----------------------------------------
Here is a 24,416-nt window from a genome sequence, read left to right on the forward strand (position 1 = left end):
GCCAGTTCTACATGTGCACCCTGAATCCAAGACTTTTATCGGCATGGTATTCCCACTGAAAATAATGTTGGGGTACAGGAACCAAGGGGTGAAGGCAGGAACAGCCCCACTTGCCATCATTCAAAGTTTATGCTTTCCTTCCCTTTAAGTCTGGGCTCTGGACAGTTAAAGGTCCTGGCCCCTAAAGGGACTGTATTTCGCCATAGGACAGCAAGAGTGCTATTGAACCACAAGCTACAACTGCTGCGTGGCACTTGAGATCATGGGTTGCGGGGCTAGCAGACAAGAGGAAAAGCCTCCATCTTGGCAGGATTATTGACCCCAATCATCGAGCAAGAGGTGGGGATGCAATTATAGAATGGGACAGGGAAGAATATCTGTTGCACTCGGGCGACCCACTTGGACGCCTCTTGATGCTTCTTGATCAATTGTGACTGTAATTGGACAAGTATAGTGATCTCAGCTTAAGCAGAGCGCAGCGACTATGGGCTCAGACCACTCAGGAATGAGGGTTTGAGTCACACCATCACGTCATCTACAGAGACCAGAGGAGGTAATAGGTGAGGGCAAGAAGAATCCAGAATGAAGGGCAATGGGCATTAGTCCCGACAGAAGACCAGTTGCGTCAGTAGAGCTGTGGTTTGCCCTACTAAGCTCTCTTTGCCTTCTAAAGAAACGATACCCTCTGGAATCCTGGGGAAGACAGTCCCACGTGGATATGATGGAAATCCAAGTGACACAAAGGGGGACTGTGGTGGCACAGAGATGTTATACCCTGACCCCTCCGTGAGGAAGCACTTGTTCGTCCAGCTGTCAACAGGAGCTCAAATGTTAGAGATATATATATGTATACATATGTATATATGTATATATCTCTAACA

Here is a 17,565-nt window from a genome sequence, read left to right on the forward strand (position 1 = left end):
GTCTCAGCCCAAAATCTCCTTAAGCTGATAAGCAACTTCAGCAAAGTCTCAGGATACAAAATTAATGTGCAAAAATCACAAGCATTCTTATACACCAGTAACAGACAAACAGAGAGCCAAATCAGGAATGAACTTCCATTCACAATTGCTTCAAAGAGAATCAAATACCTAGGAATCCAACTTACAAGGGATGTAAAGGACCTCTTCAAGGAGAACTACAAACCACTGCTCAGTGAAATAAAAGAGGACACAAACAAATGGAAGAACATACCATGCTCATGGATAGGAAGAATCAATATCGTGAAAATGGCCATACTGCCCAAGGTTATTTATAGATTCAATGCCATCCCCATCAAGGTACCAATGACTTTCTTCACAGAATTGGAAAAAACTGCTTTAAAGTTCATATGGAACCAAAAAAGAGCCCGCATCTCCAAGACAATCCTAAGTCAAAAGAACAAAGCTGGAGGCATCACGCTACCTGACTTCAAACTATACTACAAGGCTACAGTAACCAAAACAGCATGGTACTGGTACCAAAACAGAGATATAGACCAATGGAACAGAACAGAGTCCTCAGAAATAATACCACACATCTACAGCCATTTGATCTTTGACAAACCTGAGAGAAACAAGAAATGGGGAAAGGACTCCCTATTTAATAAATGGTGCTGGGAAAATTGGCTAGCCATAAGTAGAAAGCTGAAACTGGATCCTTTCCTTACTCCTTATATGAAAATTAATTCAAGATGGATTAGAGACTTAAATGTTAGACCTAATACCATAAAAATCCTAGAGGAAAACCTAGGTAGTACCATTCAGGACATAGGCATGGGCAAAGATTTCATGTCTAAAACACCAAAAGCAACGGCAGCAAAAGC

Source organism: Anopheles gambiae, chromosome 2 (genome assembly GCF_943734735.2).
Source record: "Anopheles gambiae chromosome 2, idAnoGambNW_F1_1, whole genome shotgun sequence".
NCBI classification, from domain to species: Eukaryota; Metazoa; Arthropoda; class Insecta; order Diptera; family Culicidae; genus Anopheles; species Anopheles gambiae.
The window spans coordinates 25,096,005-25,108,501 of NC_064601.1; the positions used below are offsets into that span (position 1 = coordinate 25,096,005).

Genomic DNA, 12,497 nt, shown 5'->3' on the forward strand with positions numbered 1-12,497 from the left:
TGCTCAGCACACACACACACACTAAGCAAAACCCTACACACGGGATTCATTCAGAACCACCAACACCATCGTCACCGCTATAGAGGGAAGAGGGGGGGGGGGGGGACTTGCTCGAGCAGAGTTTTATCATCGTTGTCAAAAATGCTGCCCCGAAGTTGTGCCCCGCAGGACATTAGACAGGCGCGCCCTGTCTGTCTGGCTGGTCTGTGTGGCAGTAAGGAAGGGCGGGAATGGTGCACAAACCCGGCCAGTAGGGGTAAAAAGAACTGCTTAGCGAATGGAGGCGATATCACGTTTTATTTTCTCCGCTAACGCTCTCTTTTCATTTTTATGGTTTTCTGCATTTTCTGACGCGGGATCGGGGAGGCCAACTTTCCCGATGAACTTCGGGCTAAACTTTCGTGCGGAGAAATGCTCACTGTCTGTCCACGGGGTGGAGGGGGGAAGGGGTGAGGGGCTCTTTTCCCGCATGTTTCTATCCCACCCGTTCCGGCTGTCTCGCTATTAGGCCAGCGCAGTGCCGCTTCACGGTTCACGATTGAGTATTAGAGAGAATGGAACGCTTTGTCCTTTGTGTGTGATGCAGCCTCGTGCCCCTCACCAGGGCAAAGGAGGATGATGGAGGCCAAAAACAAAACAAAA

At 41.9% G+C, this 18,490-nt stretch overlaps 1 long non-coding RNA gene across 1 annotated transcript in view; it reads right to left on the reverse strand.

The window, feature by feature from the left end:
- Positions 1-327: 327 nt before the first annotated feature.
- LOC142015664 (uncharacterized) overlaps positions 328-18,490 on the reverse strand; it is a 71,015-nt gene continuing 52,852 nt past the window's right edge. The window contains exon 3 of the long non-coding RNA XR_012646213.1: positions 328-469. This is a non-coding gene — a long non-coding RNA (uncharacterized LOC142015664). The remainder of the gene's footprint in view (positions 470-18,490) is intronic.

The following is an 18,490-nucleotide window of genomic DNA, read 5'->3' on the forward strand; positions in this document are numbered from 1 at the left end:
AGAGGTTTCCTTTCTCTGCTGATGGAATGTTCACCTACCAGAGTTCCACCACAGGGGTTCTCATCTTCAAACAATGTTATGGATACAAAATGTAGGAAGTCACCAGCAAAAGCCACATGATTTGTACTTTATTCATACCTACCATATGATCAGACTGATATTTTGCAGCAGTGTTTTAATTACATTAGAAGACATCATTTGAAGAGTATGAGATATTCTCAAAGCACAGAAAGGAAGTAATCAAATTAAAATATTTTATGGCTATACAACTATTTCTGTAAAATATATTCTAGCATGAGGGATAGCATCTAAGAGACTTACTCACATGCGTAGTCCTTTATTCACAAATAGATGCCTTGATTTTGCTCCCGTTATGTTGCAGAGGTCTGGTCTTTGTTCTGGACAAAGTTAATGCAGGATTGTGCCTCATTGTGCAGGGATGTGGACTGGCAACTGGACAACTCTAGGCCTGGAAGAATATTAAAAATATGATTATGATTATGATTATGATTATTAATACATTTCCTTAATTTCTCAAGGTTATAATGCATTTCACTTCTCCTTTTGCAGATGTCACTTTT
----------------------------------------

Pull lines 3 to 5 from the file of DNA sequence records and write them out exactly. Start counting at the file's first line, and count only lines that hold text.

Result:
Here is a 17,565-nt window from a genome sequence, read left to right on the forward strand (position 1 = left end):
GTCTCAGCCCAAAATCTCCTTAAGCTGATAAGCAACTTCAGCAAAGTCTCAGGATACAAAATTAATGTGCAAAAATCACAAGCATTCTTATACACCAGTAACAGACAAACAGAGAGCCAAATCAGGAATGAACTTCCATTCACAATTGCTTCAAAGAGAATCAAATACCTAGGAATCCAACTTACAAGGGATGTAAAGGACCTCTTCAAGGAGAACTACAAACCACTGCTCAGTGAAATAAAAGAGGACACAAACAAATGGAAGAACATACCATGCTCATGGATAGGAAGAATCAATATCGTGAAAATGGCCATACTGCCCAAGGTTATTTATAGATTCAATGCCATCCCCATCAAGGTACCAATGACTTTCTTCACAGAATTGGAAAAAACTGCTTTAAAGTTCATATGGAACCAAAAAAGAGCCCGCATCTCCAAGACAATCCTAAGTCAAAAGAACAAAGCTGGAGGCATCACGCTACCTGACTTCAAACTATACTACAAGGCTACAGTAACCAAAACAGCATGGTACTGGTACCAAAACAGAGATATAGACCAATGGAACAGAACAGAGTCCTCAGAAATAATACCACACATCTACAGCCATTTGATCTTTGACAAACCTGAGAGAAACAAGAAATGGGGAAAGGACTCCCTATTTAATAAATGGTGCTGGGAAAATTGGCTAGCCATAAGTAGAAAGCTGAAACTGGATCCTTTCCTTACTCCTTATATGAAAATTAATTCAAGATGGATTAGAGACTTAAATGTTAGACCTAATACCATAAAAATCCTAGAGGAAAACCTAGGTAGTACCATTCAGGACATAGGCATGGGCAAAGATTTCATGTCTAAAACACCAAAAGCAACGGCAGCAAAAGC

Source organism: Anopheles gambiae, chromosome 2 (genome assembly GCF_943734735.2).